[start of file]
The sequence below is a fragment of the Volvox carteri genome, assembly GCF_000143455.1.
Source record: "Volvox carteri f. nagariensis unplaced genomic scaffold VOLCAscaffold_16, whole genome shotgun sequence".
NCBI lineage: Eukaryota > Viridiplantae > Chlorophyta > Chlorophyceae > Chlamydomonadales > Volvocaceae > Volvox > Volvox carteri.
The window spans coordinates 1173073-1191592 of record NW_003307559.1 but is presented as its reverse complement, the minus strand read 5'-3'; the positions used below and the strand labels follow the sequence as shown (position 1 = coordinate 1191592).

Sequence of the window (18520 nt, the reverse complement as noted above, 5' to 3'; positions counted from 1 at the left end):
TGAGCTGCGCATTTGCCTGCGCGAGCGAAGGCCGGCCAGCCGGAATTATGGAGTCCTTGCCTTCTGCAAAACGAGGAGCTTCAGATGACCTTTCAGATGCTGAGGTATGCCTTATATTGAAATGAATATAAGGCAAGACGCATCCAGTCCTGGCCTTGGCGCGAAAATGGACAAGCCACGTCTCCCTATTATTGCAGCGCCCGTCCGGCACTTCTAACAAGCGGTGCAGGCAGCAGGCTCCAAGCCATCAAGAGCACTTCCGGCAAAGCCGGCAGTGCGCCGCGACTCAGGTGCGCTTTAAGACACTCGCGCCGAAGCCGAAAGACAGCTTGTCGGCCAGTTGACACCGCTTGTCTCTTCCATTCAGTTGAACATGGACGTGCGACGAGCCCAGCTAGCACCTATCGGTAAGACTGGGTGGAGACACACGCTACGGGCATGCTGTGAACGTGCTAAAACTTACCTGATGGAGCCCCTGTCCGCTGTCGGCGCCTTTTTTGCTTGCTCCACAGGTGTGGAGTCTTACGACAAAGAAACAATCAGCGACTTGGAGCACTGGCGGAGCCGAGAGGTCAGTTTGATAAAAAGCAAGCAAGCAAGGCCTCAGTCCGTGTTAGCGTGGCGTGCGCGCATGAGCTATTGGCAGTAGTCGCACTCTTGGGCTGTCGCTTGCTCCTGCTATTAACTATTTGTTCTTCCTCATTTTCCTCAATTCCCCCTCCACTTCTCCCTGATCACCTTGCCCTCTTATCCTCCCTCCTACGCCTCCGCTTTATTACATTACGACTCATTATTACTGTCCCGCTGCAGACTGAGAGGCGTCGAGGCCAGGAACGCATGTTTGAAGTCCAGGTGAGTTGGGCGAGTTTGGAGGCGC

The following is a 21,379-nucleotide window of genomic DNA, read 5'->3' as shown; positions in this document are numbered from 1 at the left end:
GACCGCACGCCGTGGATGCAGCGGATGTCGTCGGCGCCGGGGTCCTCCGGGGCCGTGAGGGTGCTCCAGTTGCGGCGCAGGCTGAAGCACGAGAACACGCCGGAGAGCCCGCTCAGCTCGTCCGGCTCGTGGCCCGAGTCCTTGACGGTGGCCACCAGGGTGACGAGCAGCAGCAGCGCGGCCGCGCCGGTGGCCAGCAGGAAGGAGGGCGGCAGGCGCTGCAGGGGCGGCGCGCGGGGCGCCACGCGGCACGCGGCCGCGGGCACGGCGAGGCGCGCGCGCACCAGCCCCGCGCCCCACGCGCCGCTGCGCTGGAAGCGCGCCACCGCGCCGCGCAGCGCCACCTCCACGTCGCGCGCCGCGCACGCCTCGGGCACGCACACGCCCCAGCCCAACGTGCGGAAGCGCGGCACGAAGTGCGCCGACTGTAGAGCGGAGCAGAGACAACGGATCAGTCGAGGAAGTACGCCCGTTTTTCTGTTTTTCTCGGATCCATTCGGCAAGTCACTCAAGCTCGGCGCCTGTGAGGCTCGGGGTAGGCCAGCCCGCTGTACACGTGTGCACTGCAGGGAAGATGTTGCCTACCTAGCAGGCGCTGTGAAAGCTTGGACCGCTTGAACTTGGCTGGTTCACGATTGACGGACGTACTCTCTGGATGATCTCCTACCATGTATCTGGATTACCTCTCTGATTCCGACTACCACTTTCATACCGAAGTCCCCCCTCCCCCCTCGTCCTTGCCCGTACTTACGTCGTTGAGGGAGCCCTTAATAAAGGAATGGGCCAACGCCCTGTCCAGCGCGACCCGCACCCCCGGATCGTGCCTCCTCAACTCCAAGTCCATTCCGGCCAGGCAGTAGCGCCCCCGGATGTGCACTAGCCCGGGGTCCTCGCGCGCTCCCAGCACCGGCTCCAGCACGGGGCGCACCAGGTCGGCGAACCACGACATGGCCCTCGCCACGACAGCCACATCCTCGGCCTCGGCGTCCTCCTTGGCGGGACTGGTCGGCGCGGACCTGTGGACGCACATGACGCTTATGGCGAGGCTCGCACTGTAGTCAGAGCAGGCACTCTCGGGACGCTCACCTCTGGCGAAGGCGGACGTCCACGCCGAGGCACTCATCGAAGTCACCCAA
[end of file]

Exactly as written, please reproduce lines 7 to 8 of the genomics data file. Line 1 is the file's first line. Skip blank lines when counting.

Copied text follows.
The following is a 21,379-nucleotide window of genomic DNA, read 5'->3' as shown; positions in this document are numbered from 1 at the left end:
GACCGCACGCCGTGGATGCAGCGGATGTCGTCGGCGCCGGGGTCCTCCGGGGCCGTGAGGGTGCTCCAGTTGCGGCGCAGGCTGAAGCACGAGAACACGCCGGAGAGCCCGCTCAGCTCGTCCGGCTCGTGGCCCGAGTCCTTGACGGTGGCCACCAGGGTGACGAGCAGCAGCAGCGCGGCCGCGCCGGTGGCCAGCAGGAAGGAGGGCGGCAGGCGCTGCAGGGGCGGCGCGCGGGGCGCCACGCGGCACGCGGCCGCGGGCACGGCGAGGCGCGCGCGCACCAGCCCCGCGCCCCACGCGCCGCTGCGCTGGAAGCGCGCCACCGCGCCGCGCAGCGCCACCTCCACGTCGCGCGCCGCGCACGCCTCGGGCACGCACACGCCCCAGCCCAACGTGCGGAAGCGCGGCACGAAGTGCGCCGACTGTAGAGCGGAGCAGAGACAACGGATCAGTCGAGGAAGTACGCCCGTTTTTCTGTTTTTCTCGGATCCATTCGGCAAGTCACTCAAGCTCGGCGCCTGTGAGGCTCGGGGTAGGCCAGCCCGCTGTACACGTGTGCACTGCAGGGAAGATGTTGCCTACCTAGCAGGCGCTGTGAAAGCTTGGACCGCTTGAACTTGGCTGGTTCACGATTGACGGACGTACTCTCTGGATGATCTCCTACCATGTATCTGGATTACCTCTCTGATTCCGACTACCACTTTCATACCGAAGTCCCCCCTCCCCCCTCGTCCTTGCCCGTACTTACGTCGTTGAGGGAGCCCTTAATAAAGGAATGGGCCAACGCCCTGTCCAGCGCGACCCGCACCCCCGGATCGTGCCTCCTCAACTCCAAGTCCATTCCGGCCAGGCAGTAGCGCCCCCGGATGTGCACTAGCCCGGGGTCCTCGCGCGCTCCCAGCACCGGCTCCAGCACGGGGCGCACCAGGTCGGCGAACCACGACATGGCCCTCGCCACGACAGCCACATCCTCGGCCTCGGCGTCCTCCTTGGCGGGACTGGTCGGCGCGGACCTGTGGACGCACATGACGCTTATGGCGAGGCTCGCACTGTAGTCAGAGCAGGCACTCTCGGGACGCTCACCTCTGGCGAAGGCGGACGTCCACGCCGAGGCACTCATCGAAGTCACCCAA